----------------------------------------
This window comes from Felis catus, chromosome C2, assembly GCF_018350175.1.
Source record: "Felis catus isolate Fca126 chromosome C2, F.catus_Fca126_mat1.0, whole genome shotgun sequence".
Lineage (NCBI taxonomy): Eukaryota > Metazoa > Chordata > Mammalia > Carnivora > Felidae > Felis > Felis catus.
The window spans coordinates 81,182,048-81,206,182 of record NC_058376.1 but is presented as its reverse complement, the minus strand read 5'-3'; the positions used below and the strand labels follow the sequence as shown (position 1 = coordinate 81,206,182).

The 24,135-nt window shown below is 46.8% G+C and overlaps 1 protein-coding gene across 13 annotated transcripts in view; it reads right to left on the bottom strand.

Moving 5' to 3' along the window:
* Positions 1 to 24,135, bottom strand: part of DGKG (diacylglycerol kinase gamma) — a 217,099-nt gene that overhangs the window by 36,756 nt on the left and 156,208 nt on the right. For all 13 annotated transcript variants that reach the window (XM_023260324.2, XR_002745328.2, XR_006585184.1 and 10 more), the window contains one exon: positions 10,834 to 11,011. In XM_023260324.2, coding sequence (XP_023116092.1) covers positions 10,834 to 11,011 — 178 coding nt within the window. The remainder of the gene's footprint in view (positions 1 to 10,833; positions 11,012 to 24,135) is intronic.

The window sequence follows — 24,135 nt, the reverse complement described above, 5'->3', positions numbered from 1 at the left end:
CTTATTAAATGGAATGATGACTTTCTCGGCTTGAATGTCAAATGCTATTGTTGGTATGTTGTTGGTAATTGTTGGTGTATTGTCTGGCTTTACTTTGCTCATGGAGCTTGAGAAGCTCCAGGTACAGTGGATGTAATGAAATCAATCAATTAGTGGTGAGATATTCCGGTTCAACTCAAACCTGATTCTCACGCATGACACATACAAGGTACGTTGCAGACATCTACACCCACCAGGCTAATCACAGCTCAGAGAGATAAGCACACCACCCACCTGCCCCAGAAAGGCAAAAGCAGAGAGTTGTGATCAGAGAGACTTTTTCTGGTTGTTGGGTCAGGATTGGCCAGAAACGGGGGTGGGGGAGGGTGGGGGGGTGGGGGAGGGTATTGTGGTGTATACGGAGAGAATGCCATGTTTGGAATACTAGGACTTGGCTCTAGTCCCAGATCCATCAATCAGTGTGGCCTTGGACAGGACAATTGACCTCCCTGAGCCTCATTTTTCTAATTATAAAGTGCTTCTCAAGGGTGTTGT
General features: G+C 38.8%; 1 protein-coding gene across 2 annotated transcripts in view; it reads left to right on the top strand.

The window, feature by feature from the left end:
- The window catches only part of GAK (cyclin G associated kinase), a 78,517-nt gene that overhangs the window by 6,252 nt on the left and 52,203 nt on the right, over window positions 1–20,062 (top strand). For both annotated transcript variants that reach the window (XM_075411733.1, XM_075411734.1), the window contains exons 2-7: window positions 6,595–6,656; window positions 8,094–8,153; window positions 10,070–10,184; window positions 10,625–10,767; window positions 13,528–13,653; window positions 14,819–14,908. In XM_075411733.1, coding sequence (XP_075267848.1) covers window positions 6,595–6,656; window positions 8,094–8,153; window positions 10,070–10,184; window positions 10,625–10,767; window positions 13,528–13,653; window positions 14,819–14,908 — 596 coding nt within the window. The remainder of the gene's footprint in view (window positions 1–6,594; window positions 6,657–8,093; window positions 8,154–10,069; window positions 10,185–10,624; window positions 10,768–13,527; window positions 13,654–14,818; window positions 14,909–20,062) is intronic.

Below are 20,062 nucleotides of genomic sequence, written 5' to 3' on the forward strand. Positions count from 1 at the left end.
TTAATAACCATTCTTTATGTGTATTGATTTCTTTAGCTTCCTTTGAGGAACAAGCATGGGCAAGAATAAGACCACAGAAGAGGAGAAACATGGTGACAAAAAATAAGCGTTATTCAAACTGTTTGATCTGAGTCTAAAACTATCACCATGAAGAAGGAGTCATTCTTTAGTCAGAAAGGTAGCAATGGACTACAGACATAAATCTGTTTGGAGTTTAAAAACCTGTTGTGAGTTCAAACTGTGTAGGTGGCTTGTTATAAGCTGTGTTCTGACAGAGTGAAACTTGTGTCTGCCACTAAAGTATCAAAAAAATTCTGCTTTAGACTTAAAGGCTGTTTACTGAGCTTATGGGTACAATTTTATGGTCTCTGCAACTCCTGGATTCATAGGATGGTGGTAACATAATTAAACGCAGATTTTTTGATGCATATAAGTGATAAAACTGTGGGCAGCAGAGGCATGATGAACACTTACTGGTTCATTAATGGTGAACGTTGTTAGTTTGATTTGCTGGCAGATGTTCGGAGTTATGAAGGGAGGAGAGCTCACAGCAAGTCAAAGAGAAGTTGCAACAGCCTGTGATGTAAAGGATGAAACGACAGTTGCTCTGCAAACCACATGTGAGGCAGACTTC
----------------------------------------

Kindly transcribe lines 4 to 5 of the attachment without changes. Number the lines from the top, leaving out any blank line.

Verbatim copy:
The window spans coordinates 81,182,048-81,206,182 of record NC_058376.1 but is presented as its reverse complement, the minus strand read 5'-3'; the positions used below and the strand labels follow the sequence as shown (position 1 = coordinate 81,206,182).

The 24,135-nt window shown below is 46.8% G+C and overlaps 1 protein-coding gene across 13 annotated transcripts in view; it reads right to left on the bottom strand.